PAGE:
A coronavirus novel pandemic has now killed more than 731,000 people worldwide.
Over 19 million people around the globe have been diagnosed with COVID-19, a disease caused by the new respiratory virus, according to data compiled by the Center for Systems Science and Engineering at Johns Hopkins University. Actual numbers are believed to be much higher due to lack of testing, many reported cases, and suspicions that some national governments are hiding or minimizing the scope of their outbreaks.
Since the first cases were discovered in China in December, the United States has become the country with the worst touch, with more than 5 million cases diagnosed and at least 162,938 deaths.
Here is how the news unfolds today. All Eastern times. Please refresh this page for updates.
10:36 am: Opening of the Coronavirus test site along the US-Mexico border
A coronavirus testing site will soon open near the U.S.-Mexico border in San Diego County, Southern California, according to a report by San Diego ABC affiliate KGTV.
The non-stop test site for meetings will be located at the PedWest crossing in the Port of San Ysidro, one of the busiest international pedestrian crossings in the world. The area, among more than two dozen others across the San Diego County, will be closest to the border with Mexico so far for the region.
The United States and Mexico are two of the countries most affected by the coronavirus pandemic.
The Hispanic community makes up only 34% of San Diego’s population and yet, as of Sunday, they accounted for 62% of the city’s COVID-19 cases, according to KGTV. That figure is likely to rise after the new test site opens within the next two weeks, as the area is dominated by Spanish speakers.
However, Chicano Federation Chief Strategy Officer Roberto Alcantar said many in the Latino community are still afraid of testing.
“Our community is nervous about losing jobs, not being able to go to work, the real economic impact that comes from being positive and the feeling that it can deter them in some way,” Alcantar told KGTV.
4:21 am: Australia sees record increase in virus-related deaths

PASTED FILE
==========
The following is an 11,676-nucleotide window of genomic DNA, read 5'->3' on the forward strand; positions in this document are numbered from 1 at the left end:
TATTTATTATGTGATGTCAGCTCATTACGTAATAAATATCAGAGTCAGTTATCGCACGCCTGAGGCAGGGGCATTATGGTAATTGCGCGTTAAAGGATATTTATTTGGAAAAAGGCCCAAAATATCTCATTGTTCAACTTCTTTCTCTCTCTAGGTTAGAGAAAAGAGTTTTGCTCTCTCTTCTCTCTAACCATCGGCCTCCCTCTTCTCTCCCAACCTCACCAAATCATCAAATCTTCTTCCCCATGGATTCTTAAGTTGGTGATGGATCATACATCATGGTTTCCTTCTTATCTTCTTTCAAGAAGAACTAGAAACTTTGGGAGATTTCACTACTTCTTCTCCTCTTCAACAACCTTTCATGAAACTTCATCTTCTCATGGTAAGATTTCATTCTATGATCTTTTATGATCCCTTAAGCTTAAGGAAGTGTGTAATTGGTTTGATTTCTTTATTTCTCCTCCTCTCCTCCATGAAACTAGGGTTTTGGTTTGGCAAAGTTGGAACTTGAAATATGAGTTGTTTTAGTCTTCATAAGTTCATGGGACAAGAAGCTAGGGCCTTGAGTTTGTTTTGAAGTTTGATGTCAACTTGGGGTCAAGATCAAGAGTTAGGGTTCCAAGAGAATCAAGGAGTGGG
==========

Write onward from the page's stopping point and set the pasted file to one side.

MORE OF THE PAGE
Another 19 coronavirus-related deaths were recorded in the Australian state of Victoria on Sunday – the highest one-day rise in fatalities the country has seen since the pandemic began.
“This news is devastating, no matter at what age COVID affects people, and we just want to reaffirm our support through every channel we can provide,” Australian Prime Minister Scott Morrison told reporters in Canberra on Monday.
The Victoria Department of Health and Human Services also reported 322 new cases of COVID-19 – the lowest daily count recorded in the state since July 29.
“We are seeing some stability. That is a good thing. But that is not enough,” Victoria State Prime Minister Daniel Andrews told reporters in Melbourne. “And this is the product of masks and Stage 3. This is what the experts tell us. The next stage, however, has to do with these restrictions that we have wanted to impose with pain.”
Andrews declared a state of disaster in Victoria on August 2, giving authorities additional powers to ensure people comply with public health guidelines. Victoria is home to Australia’s second largest city, Melbourne, which has become a hotspot in the country’s novel coronavirus outbreak.
In total, Australia has reported more than 21,000 diagnosed cases of COVID-19 with at least 313 deaths.
3:45 am: US registers under 50,000 new cases for the first time in 6 days
There were 46,395 new cases of COVID-19 identified in the United States on Sunday, bringing the nation’s top 5 million nationwide, according to a estimate held by Johns Hopkins University.
It is the first time in six days that the nation has registered under 50,000 new cases. An additional 516 coronavirus-related deaths have also been reported.
Sunday’s case cases are well below the record set on July 16, when more than 77,000 new cases were identified in a 24-hour reporting period.
A total of 5,044,864 people in the U.S. have been diagnosed with COVID-19 since the onset of the pandemic, and at least 162,938 of them have died, according to Johns Hopkins. The cases involve people from all 50 U.S. states, Washington, DC and other U.S. territories, as well as repatriated citizens.
By May 20, all U.S. states had begun lifting home stay orders and other restrictions imposed to curb the spread of the novel coronavirus. The daily increase in country affairs then rose to about 20,000 for two weeks before shooting again and surpassing 70,000 for the first time in mid-July.
Many states have seen an increase in infections in recent weeks, with some – including Arizona, California and Florida – reporting daily data. However, new data published last week in an internal memorandum by the Federal Emergency Management Agency suggest that national growth in cases may be high.
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